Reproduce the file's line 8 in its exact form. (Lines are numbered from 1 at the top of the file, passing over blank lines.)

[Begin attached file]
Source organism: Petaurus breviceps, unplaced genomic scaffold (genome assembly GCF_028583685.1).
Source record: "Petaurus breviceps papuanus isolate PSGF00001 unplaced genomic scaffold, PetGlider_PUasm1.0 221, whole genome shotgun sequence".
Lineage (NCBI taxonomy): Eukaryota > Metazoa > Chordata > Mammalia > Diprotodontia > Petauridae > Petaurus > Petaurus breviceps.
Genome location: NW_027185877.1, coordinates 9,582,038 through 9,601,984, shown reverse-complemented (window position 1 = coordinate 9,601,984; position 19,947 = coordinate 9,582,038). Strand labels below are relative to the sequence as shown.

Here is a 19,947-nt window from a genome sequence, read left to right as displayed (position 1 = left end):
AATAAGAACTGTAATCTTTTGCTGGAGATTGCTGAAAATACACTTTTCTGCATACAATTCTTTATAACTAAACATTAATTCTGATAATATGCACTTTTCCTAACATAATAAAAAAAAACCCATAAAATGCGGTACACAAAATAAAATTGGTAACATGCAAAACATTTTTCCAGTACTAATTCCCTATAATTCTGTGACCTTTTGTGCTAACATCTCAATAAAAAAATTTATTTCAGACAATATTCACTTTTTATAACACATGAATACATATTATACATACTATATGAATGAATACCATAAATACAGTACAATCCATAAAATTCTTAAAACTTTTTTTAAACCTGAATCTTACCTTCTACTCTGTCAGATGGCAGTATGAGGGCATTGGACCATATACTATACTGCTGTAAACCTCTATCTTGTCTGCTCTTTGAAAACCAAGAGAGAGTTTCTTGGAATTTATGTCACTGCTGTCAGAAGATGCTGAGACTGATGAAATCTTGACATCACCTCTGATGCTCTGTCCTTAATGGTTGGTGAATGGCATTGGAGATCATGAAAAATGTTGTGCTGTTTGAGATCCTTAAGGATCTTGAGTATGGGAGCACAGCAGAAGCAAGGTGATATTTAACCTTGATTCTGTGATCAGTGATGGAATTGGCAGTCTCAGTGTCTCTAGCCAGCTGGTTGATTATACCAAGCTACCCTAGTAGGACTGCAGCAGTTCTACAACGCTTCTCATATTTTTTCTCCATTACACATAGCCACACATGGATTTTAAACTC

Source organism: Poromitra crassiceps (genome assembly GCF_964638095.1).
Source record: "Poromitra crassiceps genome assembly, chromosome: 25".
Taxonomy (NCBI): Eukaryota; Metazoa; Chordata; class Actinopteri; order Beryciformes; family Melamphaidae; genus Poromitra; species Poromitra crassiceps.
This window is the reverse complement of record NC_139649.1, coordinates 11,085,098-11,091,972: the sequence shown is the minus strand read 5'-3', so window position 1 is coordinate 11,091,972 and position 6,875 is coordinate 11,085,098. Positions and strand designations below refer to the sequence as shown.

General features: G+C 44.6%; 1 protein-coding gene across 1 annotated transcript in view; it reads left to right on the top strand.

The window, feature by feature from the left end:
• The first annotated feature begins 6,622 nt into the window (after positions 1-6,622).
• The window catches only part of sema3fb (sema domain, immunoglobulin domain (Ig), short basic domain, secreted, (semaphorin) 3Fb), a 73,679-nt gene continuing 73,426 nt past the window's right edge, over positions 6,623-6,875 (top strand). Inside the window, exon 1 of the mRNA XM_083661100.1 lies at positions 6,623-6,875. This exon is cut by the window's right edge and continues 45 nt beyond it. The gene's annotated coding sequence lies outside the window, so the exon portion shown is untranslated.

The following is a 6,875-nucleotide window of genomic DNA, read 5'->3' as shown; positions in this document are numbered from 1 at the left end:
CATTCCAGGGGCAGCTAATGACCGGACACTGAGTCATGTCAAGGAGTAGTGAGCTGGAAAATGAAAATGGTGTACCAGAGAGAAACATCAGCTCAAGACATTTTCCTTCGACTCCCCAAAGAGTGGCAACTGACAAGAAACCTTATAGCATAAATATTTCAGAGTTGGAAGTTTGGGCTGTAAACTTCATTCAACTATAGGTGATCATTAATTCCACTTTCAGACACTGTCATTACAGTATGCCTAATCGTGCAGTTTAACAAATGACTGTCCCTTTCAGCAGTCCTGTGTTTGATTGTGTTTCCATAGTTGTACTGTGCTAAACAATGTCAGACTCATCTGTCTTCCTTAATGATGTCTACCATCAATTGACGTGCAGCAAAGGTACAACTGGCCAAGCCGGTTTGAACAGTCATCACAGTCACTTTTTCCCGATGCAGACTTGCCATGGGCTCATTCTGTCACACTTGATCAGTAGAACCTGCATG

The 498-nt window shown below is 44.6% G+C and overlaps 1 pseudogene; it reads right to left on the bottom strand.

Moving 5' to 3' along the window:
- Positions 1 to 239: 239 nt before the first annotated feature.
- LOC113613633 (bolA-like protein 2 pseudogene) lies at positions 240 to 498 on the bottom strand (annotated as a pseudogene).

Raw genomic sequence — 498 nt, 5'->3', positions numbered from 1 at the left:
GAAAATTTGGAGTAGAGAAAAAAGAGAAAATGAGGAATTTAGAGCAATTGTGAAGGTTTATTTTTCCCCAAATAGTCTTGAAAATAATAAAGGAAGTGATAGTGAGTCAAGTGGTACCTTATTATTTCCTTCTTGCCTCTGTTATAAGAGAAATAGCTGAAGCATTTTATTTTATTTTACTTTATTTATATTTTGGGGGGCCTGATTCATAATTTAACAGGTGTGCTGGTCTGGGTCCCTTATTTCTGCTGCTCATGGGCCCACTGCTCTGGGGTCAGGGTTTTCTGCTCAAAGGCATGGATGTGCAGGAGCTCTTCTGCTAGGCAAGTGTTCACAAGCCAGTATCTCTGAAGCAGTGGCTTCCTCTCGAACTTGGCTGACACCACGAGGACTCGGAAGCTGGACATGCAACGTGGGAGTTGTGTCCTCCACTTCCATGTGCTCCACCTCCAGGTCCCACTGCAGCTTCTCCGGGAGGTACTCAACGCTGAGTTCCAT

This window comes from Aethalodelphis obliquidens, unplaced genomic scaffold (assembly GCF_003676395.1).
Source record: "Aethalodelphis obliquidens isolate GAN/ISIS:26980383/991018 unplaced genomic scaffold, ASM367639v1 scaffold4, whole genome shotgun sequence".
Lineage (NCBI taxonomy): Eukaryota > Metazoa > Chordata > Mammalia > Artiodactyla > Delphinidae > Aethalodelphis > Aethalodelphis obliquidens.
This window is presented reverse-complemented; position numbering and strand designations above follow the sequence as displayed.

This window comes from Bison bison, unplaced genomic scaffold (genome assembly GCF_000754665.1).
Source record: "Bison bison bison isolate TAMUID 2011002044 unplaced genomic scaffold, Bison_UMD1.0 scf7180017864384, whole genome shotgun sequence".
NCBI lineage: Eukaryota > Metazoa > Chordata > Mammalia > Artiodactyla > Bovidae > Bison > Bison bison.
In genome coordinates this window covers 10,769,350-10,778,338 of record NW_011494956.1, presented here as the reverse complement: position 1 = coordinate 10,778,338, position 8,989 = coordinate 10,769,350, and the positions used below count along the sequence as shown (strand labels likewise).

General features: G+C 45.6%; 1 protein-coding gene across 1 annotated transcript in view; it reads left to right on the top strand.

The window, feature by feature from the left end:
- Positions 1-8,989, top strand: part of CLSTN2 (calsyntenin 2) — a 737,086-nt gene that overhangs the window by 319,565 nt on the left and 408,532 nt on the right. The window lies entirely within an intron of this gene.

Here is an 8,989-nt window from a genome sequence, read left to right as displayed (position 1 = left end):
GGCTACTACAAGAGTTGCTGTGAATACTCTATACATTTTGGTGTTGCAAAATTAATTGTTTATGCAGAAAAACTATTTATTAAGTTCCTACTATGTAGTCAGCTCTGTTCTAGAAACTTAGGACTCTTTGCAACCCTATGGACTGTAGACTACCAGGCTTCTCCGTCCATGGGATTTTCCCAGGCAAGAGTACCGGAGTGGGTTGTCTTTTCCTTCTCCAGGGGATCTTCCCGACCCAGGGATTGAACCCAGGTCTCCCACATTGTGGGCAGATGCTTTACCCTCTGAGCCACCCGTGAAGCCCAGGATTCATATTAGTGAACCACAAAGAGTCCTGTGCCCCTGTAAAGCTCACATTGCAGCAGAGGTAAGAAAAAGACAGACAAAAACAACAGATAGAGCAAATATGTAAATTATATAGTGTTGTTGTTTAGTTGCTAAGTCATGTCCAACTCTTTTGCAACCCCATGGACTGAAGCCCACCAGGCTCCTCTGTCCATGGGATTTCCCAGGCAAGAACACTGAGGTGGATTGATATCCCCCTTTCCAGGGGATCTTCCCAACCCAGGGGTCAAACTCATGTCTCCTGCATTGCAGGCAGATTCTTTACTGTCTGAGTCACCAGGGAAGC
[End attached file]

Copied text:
Source record: "Poromitra crassiceps genome assembly, chromosome: 25".